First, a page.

3) Exponential Potential. A church that grows from 300 to 1000 in ten years is a great thing.  But, if over those same ten years, that church planted one new church every 18 months, and each of the plants did too, you’d have 64 churches in 6 cycles… each with several hundred people. If you run it out to ten planting cycles, you find 1,000 churches (not just 1,000 people in our church). Growth at one location is straight-line growth. Growth that establishes new locations is exponential.

4) It “forces” God to raise up leaders.  If it takes 100 leaders to keep Grace Fellowship moving, then it would take 100,000 leaders to keep those 1,000 churches moving! Same exponential potential. Moreover, the more leaders the more people are relying on God’s Spirit and power to work in their lives. As you step out to lead for Christ, he pours himself into you more and more.

5) More people grow more in lean/young churches. As there are new church plants, new people (not even leaders, necessarily) step up to pitch in, help out, and jump on a team. They take a chance on new things because there’s a ‘pioneer’ spirit that says, just try it! In established or larger churches, there seem to be more people who are timid to jump in or would rather simply stay in the ‘back row’ and receive. That’s not a knock on the larger church; it’s an observation of human nature. Instead of 20% of the people doing 80% of the work, a new or small church has a “pitch in and let’s see waht happens” atmosphere. More people grow more in lean/young churches.

6) The US church is no longer a chaplain to our culture, it’s a mission force within it. If there was a time when the US was a “Christian” culture, then the church’s role was often to hold culture’s hand, and help it along. They would look to foreign fields to do missions… among the pagans who don’t know of Jesus. Well, increasingly the pagans who don’t know of Jesus are our neighbors and people in this country! The “missions” calling now includes our own communities. We are no longer chaplains, but missionaries at home. Let’s start reaching out like missionaries… establishing new Christian community outposts (aka local churches).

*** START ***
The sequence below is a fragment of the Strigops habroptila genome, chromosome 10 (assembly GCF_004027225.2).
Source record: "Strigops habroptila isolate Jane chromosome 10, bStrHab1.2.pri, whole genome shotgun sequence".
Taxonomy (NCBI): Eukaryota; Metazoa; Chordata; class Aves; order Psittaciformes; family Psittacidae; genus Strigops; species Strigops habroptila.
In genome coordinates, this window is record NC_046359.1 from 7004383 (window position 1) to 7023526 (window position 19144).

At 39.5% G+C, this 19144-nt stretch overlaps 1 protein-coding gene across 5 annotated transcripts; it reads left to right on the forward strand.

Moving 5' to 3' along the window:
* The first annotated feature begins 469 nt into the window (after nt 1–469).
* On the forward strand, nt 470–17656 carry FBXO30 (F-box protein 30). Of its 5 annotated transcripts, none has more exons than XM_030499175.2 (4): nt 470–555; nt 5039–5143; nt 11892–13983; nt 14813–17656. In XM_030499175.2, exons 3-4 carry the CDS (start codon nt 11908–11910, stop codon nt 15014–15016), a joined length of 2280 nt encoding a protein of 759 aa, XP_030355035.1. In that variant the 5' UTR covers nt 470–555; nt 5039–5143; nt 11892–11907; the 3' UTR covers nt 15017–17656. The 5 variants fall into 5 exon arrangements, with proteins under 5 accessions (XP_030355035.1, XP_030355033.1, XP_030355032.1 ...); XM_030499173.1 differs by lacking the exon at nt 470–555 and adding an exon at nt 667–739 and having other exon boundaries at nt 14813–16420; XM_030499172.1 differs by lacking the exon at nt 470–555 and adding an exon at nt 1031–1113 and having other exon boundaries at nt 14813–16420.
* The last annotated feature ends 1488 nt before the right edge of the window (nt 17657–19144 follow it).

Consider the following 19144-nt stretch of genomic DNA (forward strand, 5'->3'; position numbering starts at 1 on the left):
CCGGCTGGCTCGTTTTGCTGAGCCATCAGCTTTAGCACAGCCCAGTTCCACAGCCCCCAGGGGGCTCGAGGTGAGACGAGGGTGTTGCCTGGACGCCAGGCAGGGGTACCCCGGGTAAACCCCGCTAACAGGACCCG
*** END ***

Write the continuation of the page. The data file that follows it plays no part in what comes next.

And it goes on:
7) Grace Fellowship’s DNA is primed to plant churches. We prize authenticity in relationships centered on Christ. Our HouseChurch model means we have ten leadership laboratories  and a decentralized, agile structure. We are a body that practices sacrificial discipleship, consistently giving and serving and pouring out for others. We have a leadership culture at Grace–so many gifted leaders in the community, in business, in the professions, in academics, and in ministry. And, we have a missions heart, given to us by God. Why do you think? so we would be burdened wherever we’d find a mission field.

God is on the move… in Grace, in the world, in this country, and in our own mission strategy and ministry vision. I can’t wait to watch God raise up, train up and send out church planters over the next decade. To reach countless thousands for the gospel.

(This post was originally published in June 2017)

3 Keys for your Money

When I meet with engaged couples for pre-marital counseling, one area we always cover is money. The reality is that personal finances are a stressor for many people and households… and it never solves itself on its own. It’s always tempting to think, “when I make more, this will work itself out.” But that’s not true. Witness the number of people earning huge amounts, only to see their stress increase.

Whether you are newlyweds or married for 20 years, it’s worth coming back to the basics every once in a while. There are principles that always work – whether you are in your first job or making your tenth million! Simply put, we have to tackle 3 basics, in this order:

(1) Your Financial Mindset. What’s your general view of money. What is it? What do we use it for? Why? Here are a few key portions that every financial outlook has to account for:

  • Money is a tool. Much or little, it’s just a tool. It’s not to be sought after, but neither is it to be avoided. It doesn’t really matter if you have oodles of it or barely any. What matters is how you use the tool.
  • Settle who owns our money and stuff: us, God, or someone else. Now live in that reality. If it’s God (and it is!), we adopt a steward/manager mindset, not an owner mindset. That changes how we think about everything else.
  • Settle if God is going to get the first-fruits or not. Is giving to the Lord and his Work primary or down the line? Is it non-negotiable or merely a good thing to do? This is global mindset stuff.
  • Jesus in the Gospels calls us to a radical lifestyle because the Kingdom is here. The Proverbs call us to a prudent lifestyle of diligence to be prepared for unexpected hard times. The Epistles call us to a generous lifestyle because of God’s grace. These might seem paradoxical, but each of them is Scripture’s calling for us.  Radically prudent generosity.  Generously radical prudence. You get the idea.